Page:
DURHAM — Jivan Achreja sat at a long marble table inside a boardroom in the American Tobacco complex Thursday waiting to make his next pitch to advance his company.
Achreja, chief information officer for INRFood (pronounced inner food), said he wasnt nervous.
I was lucky to have parents who believe in public speaking, said Achreja, 23, a 2010 UNC-Chapel Hill graduate.
He is pitching INRFood, an app that at its most basic level allows users to scan a food products bar code for a list of ingredients that are color coded green means safe, yellow means moderation, and red means avoid to alert the consumer of customizable dietary restrictions that result from allergies, pregnancy and disease.
Achrejas pitch was one of about a dozen made in Raleigh and Durham boardrooms during Triangle Entrepreneurship Week, which ends Friday. The five-day event, which seeks to connect local entrepreneurs to resources, capital and collaborators that will help them move their companies forward, started three years ago in Washington.
About four of the 12 companies that pitched in the Triangle last year received funding, co-founder Jon Leonardo said.
On Thursday, Achreja was one of nearly 20 people sitting at the table in venture capital firm Intersouth Partners boardroom. At the end of the table sat the investor Grant Allen, vice president of ABB Technology Ventures, the venture capital arm of ABB, the Zurich-based engineering conglomerate with operations on Centennial Campus in Raleigh.
The weeks pitches were done in a 5-15-5 format: each startup got a five-minute pitch, a 15-minute back-and-forth with Allen, and a five-minute discussion among the larger group.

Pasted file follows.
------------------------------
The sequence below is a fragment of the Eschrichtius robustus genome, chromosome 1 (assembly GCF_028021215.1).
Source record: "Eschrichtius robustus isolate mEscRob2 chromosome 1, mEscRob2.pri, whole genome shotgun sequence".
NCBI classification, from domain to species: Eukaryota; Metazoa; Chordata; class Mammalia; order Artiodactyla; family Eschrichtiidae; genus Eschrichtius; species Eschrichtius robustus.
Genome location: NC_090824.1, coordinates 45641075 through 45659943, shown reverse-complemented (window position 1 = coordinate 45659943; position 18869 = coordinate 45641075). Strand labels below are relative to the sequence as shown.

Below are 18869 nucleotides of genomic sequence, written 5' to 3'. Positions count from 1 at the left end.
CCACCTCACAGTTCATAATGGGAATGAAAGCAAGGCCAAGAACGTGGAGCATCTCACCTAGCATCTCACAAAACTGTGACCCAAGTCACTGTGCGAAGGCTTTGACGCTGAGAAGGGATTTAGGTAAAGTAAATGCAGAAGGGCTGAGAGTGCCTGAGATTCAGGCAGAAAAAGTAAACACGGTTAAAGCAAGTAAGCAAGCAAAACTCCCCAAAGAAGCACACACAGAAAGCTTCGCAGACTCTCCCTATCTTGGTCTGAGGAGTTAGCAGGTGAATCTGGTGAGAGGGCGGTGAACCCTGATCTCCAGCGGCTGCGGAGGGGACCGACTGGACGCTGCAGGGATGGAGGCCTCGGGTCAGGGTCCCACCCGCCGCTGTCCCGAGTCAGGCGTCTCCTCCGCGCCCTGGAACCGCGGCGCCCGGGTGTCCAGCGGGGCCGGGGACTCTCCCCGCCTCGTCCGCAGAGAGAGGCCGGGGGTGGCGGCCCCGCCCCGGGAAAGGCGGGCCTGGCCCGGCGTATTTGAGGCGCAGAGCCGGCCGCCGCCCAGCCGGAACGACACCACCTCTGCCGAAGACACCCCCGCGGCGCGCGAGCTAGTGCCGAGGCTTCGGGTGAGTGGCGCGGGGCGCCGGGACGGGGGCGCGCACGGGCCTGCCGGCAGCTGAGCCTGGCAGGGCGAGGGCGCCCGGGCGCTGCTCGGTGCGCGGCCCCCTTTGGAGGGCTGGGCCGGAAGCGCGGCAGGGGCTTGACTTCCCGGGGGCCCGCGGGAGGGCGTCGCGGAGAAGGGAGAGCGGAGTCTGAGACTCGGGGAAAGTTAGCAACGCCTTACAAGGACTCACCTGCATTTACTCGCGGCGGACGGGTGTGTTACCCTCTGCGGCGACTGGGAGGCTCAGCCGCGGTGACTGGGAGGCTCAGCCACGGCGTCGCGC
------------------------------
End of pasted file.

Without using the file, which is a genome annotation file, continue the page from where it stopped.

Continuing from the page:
First up was Robert Rice, founder and CEO of LocalSense, which seeks to help businesses better utilize social media by allowing customers to earn points and access deals for their online interactions with local businesses and brands. Achreja went second. Michelle Harper, senior product manager with Home Care Software Solutions, was third.
We sell medical software and billing services to home health hospice and private duty agencies, Harper said.
When Allen turned to Achreja, he went into the pitch, talking fast but steady.
We wanted to be the first app out there to sort of tackle what is going on with food from an ingredient perspective, he said.
To achieve this, the company, with four full-time employees and a handful of part-timers, has established a database with about 250,000 products and 17,000 ingredients, and hired nutritionists and dietitians to research them. In its current form, the app is free for 30 days, and then requires a one-time payment of $2.99.
The feedback, from Allen and others, was positive. Allen said he likes that the product offers a two-step process to build the company. On the front end, INRFood can sell access to the app and additional services. On the back end, it can sell the collected data and related information.
Allen said he planned to share information about Home Care Software Solutions, which asked for a $4.8 million investment to expand its existing service, with investors at a larger fund, and talk to his angel investor group, NextGen Partners, about investing in INRFood.